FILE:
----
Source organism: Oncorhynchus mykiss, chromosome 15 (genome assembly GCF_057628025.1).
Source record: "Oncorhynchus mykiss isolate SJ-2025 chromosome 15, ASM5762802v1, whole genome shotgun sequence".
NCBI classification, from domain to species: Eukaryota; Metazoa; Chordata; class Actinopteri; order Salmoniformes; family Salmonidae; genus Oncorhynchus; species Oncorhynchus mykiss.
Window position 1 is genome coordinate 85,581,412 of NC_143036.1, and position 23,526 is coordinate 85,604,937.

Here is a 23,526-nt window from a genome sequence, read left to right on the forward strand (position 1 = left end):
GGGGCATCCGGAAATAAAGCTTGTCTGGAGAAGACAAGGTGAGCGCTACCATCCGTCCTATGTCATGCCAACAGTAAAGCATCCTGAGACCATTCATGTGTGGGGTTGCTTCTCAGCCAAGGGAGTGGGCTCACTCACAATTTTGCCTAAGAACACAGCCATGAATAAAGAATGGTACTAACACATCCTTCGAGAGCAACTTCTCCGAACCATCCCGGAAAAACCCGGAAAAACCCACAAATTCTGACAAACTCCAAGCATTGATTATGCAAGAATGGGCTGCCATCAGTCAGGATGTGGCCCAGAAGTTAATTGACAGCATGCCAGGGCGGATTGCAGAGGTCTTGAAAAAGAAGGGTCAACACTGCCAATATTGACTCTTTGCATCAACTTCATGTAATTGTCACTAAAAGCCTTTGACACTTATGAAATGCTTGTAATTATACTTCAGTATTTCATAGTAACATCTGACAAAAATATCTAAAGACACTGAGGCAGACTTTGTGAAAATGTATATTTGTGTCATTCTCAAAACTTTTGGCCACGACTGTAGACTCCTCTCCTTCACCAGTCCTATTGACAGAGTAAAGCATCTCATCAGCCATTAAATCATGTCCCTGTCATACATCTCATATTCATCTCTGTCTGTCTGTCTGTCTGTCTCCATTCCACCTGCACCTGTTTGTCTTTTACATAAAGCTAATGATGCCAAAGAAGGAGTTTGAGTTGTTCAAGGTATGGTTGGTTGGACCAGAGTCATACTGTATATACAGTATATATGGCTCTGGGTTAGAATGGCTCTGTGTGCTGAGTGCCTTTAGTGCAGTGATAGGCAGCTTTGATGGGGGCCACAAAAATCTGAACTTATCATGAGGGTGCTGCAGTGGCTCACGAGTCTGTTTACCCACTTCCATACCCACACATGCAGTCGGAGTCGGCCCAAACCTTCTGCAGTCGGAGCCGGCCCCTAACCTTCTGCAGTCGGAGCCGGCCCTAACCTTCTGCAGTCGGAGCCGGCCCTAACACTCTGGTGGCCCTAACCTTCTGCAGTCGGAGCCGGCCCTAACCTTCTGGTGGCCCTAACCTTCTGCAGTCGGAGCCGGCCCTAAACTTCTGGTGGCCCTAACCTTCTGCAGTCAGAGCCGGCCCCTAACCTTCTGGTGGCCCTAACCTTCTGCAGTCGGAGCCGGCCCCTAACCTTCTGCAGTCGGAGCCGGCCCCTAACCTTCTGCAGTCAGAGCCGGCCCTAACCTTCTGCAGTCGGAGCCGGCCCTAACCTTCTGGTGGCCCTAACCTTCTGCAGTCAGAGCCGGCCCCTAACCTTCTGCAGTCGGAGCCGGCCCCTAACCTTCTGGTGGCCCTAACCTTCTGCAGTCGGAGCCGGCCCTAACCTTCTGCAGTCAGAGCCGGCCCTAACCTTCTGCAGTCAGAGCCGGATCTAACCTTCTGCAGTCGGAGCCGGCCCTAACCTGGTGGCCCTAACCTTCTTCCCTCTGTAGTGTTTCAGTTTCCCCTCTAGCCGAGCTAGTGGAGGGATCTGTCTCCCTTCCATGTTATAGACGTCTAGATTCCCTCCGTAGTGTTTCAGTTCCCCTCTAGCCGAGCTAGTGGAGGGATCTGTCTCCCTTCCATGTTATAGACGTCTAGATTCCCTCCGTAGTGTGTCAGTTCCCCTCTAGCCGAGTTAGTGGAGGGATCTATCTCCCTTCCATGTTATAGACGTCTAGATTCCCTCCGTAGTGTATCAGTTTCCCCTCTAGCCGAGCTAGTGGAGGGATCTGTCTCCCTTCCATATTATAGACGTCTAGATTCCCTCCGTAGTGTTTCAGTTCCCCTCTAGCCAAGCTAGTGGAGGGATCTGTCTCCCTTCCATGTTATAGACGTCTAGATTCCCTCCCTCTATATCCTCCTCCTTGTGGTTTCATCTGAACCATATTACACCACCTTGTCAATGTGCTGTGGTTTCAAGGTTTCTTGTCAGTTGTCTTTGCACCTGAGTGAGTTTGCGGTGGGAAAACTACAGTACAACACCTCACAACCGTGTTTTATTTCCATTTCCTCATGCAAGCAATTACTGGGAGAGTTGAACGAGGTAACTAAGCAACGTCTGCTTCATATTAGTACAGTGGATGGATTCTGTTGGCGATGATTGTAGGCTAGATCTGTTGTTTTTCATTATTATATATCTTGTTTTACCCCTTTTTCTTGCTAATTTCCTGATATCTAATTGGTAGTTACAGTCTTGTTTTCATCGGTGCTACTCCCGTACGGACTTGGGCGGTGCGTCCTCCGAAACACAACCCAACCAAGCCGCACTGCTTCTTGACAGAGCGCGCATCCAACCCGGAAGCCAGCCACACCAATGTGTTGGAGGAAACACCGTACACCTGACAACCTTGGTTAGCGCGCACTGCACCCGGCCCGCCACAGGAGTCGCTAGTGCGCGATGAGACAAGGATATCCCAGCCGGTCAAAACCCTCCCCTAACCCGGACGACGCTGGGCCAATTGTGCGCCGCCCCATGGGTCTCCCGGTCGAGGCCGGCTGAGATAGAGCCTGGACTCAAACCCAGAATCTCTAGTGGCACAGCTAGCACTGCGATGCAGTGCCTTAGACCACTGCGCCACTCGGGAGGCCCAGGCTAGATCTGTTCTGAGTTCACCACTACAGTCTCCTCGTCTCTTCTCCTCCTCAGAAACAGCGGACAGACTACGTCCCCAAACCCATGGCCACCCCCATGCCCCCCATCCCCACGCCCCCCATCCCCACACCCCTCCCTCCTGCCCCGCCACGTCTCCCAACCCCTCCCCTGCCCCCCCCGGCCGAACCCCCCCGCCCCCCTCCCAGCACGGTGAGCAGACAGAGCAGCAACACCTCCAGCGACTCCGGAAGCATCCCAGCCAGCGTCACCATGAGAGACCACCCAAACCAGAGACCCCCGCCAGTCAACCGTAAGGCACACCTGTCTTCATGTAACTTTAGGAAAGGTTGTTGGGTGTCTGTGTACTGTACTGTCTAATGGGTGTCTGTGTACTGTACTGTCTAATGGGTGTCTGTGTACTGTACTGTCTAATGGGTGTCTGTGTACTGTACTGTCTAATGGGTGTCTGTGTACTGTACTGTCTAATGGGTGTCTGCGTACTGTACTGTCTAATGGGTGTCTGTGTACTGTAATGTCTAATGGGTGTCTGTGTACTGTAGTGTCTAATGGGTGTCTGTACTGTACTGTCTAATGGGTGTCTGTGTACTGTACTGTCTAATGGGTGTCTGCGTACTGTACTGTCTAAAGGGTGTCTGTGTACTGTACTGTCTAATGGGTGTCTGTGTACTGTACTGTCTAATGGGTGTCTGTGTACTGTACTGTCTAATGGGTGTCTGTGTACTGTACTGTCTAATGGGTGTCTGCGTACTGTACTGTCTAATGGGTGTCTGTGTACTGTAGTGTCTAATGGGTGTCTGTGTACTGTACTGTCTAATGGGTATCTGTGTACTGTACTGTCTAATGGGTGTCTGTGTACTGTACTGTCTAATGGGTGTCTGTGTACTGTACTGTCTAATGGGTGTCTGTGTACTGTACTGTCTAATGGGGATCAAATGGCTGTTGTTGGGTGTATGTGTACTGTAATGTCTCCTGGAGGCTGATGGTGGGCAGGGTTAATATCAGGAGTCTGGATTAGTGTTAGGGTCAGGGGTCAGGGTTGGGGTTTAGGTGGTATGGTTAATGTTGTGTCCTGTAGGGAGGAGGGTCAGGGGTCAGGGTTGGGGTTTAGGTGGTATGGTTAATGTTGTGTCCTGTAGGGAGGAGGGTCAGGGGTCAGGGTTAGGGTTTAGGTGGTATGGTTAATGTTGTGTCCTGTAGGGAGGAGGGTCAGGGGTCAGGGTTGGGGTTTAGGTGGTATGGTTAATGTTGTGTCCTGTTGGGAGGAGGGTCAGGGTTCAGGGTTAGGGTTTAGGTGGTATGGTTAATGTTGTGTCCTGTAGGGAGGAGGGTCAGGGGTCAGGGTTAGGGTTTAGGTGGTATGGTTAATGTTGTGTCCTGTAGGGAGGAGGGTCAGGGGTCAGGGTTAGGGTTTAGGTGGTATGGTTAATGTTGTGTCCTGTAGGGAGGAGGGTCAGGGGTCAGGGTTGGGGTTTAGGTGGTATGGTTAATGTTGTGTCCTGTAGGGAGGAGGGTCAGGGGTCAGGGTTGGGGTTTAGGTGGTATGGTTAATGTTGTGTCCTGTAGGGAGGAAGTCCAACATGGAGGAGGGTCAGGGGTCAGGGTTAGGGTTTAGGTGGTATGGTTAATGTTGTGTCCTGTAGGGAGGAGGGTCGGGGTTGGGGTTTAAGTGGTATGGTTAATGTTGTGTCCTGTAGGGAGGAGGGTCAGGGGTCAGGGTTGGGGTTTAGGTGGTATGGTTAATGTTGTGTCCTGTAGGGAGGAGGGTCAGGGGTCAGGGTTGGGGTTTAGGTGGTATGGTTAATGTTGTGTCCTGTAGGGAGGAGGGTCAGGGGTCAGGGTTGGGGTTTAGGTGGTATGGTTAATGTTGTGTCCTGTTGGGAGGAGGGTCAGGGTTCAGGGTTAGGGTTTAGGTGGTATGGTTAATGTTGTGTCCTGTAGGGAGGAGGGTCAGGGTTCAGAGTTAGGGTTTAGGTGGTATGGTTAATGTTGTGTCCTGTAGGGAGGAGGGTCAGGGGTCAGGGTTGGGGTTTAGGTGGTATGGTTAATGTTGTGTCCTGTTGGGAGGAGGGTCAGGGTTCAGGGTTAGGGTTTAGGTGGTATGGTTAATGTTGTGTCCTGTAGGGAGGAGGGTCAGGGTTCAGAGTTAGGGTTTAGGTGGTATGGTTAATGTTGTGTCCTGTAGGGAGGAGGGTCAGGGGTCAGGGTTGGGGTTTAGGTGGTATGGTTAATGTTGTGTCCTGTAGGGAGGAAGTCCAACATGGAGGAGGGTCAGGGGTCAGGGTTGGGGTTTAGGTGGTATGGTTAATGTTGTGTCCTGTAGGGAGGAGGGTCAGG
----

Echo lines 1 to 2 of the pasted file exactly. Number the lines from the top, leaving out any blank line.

Source organism: Oncorhynchus mykiss, chromosome 15 (genome assembly GCF_057628025.1).
Source record: "Oncorhynchus mykiss isolate SJ-2025 chromosome 15, ASM5762802v1, whole genome shotgun sequence".